Glynn "Scotty" Wolfe got married at the age of 22, but it was not the first time he’d tie the knot.
Mr. Wolfe took the plunge 28 more times before he died at the ripe old age of 89. He spent his final years as a single man following his divorce from wife No. 29, Linda Essex, who is, fittingly enough, listed beside him in the Guinness Book of World Records as the world's most married woman.
While Mr. Wolfe is an extreme example of the ever-growing popularity of divorce in the U.S., many have come to accept divorce as a kind of inevitability: Half of all American marriages end in failure.
As it turns out, though, that isn’t entirely true.
Using data about gender, employment, education level and race or origin that was taken from the American Community Survey of married or previously married people between 2009 and 2014, FlowingData has created an interactive chart about divorce in the U.S.
Here are five things we learned.
- The divorce rate doesn’t exceed 45 percent for any demographic.
While 45% of Native American women have been divorced or remarried by the age of 90, they are the most-divorced demographic, followed closely by Native American men. That 50% split rate may sound good, but isn’t accurate.
- The longer you stay married, the more likely you are to remain married.
Save a few outliers, the divorce rate curve for nearly every demographic starts to level out around the age of 70. Score one for sticking it out.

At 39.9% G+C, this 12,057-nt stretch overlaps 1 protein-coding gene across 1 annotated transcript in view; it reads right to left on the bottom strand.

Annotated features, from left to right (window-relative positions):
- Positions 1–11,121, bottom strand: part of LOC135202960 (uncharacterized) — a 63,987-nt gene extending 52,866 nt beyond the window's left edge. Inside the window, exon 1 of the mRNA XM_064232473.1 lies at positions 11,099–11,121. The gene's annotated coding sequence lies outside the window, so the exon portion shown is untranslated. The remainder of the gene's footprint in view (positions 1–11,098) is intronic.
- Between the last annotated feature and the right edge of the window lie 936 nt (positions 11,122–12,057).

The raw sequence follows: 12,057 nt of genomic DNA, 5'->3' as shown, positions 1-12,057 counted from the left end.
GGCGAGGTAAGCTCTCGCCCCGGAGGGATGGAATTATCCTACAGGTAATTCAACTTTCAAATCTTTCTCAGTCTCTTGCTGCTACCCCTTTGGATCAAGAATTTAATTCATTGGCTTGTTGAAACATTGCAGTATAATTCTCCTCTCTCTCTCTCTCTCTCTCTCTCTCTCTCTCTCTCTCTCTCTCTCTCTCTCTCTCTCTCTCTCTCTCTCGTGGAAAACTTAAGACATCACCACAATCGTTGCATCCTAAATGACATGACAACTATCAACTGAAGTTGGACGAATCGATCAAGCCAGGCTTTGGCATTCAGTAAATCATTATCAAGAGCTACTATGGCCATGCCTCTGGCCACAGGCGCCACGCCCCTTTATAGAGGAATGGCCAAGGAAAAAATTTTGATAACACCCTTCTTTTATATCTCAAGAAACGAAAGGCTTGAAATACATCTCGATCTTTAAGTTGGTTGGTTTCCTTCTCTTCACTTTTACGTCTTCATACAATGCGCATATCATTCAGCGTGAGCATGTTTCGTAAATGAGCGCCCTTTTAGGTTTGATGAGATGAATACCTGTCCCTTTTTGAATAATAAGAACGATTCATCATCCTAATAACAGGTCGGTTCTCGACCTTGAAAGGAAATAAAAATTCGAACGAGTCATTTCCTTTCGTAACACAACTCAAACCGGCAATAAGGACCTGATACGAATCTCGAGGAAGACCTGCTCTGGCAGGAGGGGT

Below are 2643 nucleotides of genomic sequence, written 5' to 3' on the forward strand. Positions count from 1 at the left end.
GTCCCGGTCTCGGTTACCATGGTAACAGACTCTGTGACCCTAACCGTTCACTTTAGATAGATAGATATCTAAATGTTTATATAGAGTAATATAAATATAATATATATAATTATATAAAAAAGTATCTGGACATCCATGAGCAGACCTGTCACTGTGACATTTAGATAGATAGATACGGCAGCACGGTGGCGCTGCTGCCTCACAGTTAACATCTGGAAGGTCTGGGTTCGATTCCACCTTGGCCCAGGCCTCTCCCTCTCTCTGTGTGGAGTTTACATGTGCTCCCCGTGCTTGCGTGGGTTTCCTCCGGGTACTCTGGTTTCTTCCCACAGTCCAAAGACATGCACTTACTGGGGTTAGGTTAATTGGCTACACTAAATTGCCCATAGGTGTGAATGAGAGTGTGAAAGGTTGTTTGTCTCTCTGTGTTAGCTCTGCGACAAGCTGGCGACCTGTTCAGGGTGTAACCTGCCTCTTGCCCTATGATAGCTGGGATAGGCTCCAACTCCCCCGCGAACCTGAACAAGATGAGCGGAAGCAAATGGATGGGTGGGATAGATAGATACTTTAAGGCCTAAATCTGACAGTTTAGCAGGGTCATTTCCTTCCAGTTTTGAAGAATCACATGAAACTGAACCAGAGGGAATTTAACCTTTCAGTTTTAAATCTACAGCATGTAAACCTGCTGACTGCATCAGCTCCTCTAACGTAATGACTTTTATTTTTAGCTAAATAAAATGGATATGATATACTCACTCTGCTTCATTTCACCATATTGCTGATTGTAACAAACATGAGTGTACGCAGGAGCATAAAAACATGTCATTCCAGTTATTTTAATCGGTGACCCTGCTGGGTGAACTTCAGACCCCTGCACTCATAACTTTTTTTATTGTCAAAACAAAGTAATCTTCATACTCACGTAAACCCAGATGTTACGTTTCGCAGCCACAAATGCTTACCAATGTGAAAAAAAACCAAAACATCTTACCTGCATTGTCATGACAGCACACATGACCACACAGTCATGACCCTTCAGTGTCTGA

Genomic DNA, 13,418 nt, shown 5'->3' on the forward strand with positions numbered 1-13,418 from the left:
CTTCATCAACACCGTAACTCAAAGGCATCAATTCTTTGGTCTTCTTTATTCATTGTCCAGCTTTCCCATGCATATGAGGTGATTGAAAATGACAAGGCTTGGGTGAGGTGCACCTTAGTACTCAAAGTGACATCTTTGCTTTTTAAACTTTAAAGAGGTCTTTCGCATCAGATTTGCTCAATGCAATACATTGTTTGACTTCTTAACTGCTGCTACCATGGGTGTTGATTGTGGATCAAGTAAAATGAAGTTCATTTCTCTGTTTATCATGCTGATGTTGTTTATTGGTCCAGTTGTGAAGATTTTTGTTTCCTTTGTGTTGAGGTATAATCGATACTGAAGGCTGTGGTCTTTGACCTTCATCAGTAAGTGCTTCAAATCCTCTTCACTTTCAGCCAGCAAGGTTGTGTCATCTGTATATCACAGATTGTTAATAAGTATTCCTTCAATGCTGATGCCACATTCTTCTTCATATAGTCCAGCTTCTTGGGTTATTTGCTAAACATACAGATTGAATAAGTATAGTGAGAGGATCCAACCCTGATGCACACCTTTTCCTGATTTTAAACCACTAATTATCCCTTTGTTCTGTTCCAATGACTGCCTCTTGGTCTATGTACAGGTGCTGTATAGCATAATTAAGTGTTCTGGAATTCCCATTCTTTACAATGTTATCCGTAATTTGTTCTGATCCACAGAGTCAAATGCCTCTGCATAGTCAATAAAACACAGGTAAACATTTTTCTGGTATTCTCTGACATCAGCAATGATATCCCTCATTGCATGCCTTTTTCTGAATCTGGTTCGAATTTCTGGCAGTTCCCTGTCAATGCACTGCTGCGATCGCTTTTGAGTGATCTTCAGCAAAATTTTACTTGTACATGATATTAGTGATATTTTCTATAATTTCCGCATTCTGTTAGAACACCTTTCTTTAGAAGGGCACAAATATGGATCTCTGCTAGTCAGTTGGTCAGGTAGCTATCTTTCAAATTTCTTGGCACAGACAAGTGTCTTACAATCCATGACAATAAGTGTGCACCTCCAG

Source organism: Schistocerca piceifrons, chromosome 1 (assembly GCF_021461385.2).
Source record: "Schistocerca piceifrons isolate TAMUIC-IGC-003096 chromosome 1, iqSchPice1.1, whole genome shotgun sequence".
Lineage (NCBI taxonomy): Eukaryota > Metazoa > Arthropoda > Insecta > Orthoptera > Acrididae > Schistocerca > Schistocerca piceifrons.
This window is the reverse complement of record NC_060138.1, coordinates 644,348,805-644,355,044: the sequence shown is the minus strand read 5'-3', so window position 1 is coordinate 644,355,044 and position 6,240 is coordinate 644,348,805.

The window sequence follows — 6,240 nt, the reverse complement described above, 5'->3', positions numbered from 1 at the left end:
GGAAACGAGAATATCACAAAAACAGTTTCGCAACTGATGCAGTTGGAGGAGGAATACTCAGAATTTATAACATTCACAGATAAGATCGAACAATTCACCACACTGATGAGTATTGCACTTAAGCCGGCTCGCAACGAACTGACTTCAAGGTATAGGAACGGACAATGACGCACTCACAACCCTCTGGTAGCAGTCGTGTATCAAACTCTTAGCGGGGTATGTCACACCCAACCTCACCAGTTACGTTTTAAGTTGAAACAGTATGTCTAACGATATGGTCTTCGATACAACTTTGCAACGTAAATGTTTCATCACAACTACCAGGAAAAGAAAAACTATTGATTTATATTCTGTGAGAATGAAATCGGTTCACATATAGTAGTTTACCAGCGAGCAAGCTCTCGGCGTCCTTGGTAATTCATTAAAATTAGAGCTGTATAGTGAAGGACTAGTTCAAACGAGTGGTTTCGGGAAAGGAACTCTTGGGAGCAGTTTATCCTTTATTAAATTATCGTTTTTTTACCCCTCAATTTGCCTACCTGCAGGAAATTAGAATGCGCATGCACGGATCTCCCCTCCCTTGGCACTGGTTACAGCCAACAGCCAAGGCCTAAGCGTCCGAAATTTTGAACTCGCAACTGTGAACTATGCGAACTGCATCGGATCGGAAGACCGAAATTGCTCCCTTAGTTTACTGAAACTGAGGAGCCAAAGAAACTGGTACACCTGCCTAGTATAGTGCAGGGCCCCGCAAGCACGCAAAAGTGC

- Everyone gets divorced … except Asians.
By age 70, nearly 40% of all (male and female) Native American respondents had been divorced. That number was about 36.5% for African Americans, 31.5% for whites and 26% for Hispanics. Asian Americans, however? Just 15%.
- Employed women with advanced degrees are more likely to divorce than men.
Women with jobs and advanced degrees of all ages are substantially more likely to have remarried or divorced than their male counterparts. By age 70, 26% of women with advanced degrees had divorced, while 37% of overall employed women had. For men, those numbers are 21% and 31%, respectively.
- No job + high school education = divorce.
The divorce rate is all-too-predictably higher across the board for men and women with a high school education or less than it is for their college-educated counterparts. The same goes for unemployed vs. employed.
Bonus divorce stat for your dinner party: The United States actually has the third-highest divorce rate in the world, behind Belarus and the Maldives. Cuba and Estonia follow us on the list.
Image via Columbia Pictures